road trip ….

At the beginning of autumn I ventured out for a 700 mile round road trip.  It felt like a big step to head off on my own, but also great that I was strong enough to travel by myself.  I drove south to Wales to attend a retirement dinner; to revisit old haunts.  I picked an eclectic mix of music to play as loud as I wanted, and drove with the windows down :-) 

The Macabees
Turin Brakes
Arctic Monkeys
The Horrors
The National

It is 24 years since I first arrived in Bangor; I thought the city would look different and in some ways it did, but so much was the same; just the trees were bigger!  It was wonderful to spend time with old friends, to walk along well known paths and discover some new things too, like Hanks - a beautiful yarn shop in Menai Bridge.

The colours of yarn on display were lovely; I couldn't resist the plum malabrigo, which I used to make some 'Not-so-tiny-slippers' (pattern is by Ysolda), I made some insoles to go in the slippers to give them a bit more structure.  It's a great pattern, quick to knit and the slippers make a great gift, I hope to make more for Christmas.


learning new words ….. omentectomy

(image from https://en.wikipedia.org/wiki/The_Omen)

As well as the enormity of dealing with being told you have cancer, cancer brings with it a whole new language to learn, and words to get tongue-tied with.  One of my favourite (umm not sure 'favourite' is entirely appropriate) is omentectomy, which immediately made me think of Damien and 'The Omen'.  My next thought was what the hell is an omentum and how can I have hung out with this body of mine for forty one years and have not a clue that I even had an omentum? I find medical words hard to pronounce, but they are put together like lego blocks, making their meaning slightly more easy to understand. The suffix 'ectomy' comes from the greek εκ-τομια meaning the act of cutting out or in medical terms the surgical removal of a specified body part; as in appendectomy, removal of the appendix. Wikipedia has a list of all the possible 'ectomies' that can be done - who knew there were so many body parts that can be removed - ouch! The name omentum stems from the embalming practice of the ancient Egytpians, who would assess a persons 'omens' by looking at the structure of the the organ that we now call the omentum.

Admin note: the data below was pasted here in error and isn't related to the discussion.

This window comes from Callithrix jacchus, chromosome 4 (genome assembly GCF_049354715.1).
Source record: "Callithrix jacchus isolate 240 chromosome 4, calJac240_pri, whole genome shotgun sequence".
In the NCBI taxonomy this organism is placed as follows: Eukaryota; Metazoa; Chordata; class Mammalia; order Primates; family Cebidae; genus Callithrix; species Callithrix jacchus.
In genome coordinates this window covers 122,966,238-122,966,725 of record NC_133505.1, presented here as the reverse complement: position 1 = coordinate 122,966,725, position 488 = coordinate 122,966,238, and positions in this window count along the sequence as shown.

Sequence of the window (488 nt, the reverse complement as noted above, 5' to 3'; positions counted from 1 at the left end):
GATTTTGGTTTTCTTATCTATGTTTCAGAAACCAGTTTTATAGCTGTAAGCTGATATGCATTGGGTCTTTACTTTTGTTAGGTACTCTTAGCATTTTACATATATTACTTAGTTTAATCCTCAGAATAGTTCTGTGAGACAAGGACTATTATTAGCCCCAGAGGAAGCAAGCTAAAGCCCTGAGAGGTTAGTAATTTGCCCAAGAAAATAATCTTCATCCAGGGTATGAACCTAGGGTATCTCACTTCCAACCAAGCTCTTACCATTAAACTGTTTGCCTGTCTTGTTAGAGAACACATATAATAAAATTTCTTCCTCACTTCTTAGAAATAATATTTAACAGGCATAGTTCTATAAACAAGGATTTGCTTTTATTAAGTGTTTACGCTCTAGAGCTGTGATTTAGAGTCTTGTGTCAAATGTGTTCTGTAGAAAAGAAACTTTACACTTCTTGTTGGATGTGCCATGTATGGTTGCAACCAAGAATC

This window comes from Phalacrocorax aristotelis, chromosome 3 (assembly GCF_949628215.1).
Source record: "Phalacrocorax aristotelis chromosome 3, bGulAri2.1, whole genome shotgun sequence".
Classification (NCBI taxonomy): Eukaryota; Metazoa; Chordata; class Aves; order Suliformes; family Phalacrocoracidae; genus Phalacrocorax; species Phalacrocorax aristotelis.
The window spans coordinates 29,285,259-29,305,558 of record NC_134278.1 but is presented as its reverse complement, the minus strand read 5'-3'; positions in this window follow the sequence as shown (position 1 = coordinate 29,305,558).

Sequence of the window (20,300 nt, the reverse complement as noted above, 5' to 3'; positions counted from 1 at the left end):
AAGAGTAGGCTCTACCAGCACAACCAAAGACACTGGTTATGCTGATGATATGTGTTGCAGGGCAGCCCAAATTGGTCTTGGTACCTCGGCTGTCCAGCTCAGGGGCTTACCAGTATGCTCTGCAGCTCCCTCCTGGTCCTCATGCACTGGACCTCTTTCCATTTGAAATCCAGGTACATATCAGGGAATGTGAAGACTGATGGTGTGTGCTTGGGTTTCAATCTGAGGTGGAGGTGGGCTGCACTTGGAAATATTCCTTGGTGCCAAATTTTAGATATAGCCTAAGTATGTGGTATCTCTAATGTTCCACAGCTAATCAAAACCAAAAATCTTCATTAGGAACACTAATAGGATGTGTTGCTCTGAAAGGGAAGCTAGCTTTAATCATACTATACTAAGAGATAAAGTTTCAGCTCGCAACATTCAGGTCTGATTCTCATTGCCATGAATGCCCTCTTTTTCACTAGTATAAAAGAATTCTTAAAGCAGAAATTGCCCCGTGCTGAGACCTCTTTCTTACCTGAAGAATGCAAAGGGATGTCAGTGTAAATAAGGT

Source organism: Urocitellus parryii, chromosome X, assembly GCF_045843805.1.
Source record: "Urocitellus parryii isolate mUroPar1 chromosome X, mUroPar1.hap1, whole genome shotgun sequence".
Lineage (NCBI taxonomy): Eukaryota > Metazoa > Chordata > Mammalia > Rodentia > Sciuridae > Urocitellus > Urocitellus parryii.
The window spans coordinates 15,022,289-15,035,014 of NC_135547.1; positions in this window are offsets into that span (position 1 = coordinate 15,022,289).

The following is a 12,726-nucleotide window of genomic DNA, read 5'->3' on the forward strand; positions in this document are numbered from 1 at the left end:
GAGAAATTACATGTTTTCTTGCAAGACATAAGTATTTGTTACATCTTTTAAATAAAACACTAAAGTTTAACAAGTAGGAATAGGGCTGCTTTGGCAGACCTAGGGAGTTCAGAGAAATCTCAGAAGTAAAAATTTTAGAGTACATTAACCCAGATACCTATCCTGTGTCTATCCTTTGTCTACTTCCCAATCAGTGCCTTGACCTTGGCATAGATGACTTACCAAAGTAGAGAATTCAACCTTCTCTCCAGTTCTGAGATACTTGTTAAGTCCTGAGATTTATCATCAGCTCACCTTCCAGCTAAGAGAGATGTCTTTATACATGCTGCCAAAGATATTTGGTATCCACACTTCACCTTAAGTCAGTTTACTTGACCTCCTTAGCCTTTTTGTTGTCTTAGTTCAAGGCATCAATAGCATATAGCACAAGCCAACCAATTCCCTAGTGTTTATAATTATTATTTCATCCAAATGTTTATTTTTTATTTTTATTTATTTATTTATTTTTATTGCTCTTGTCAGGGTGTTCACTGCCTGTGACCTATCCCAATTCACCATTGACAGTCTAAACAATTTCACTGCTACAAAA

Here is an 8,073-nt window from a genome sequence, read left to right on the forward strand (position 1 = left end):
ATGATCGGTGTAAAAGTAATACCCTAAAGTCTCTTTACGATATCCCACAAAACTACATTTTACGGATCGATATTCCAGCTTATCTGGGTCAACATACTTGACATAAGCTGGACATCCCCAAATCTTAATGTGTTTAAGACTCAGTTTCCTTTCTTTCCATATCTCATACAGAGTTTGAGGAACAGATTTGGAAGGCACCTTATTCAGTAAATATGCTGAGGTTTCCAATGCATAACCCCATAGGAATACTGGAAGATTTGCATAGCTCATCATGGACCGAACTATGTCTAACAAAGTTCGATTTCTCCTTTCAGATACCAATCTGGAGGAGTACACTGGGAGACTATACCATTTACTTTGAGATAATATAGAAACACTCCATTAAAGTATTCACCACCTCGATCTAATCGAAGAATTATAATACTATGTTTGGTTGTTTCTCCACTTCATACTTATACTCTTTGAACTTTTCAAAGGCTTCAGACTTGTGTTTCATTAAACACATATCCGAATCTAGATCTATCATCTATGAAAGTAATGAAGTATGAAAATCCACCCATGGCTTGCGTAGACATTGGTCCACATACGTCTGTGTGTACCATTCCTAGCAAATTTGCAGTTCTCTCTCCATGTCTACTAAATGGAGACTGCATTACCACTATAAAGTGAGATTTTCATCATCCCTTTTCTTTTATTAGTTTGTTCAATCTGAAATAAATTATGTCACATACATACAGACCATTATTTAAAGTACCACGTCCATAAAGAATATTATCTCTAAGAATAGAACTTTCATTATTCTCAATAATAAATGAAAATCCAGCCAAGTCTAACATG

So I learnt that an omentectomy was not the removal of the 'Omen' from me (but considering the nature of ovarian cancer 'The Omen' would be a suitable name for it).  Instead an omentectomy is the removal of the omentum; a sheet of tissue, or more correctly a layer of two membranes, containing  blood vessels, nerves, lymph vessels, lymph nodes and fat that lines the abdomen.  The omentum, or to give it it's correct name the greater omentum (there's a smaller one too), lines the stomach and other abdominal organs.  The omentum is not the first organ that comes to mind when you think of a body part, and in a similar vein for a long time surgeons/medics didn't give it much of a thought or have clue as to what it did or why we have one.  It is now known that the omentum acts as an abdominal bouncer or body guard; it plays a central role in defending the abdomen from infections by sealing off infected and inflamed areas; providing a rich source of leukocytes (or white blood cells), the cells that can seek out and destroy bacteria, and promoting  healing.

With ovarian cancer the omentum is removed as ovarian cancer cells have a predisposition to migrate (or to give cancer cell migration it's proper name - metastasise) to the omentum; it's removal firstly helps to stage the cancer (i.e. are there metastatic cancer cells already in the omentum) and secondly provides a therapeutic benefit as it can decrease the possibility of the cancer cells spreading from the ovaries via the omentum to other organs such as the stomach and intestines.  Removal of the whole of the greater momentum is called a supracolic omentectomy, which is ironic as I since had an awful bought of colic after my omentectomy! The long-term impact of having an omentectomy is not fully understood; reviews that I have read caution that careful consideration needs to be given before it is removed - which for me just adds to the sense of foreboding and seriousness that, as my omentum-free intestines grumble away, comes with a diagnosis of ovarian cancer. 


twenty years ago today ….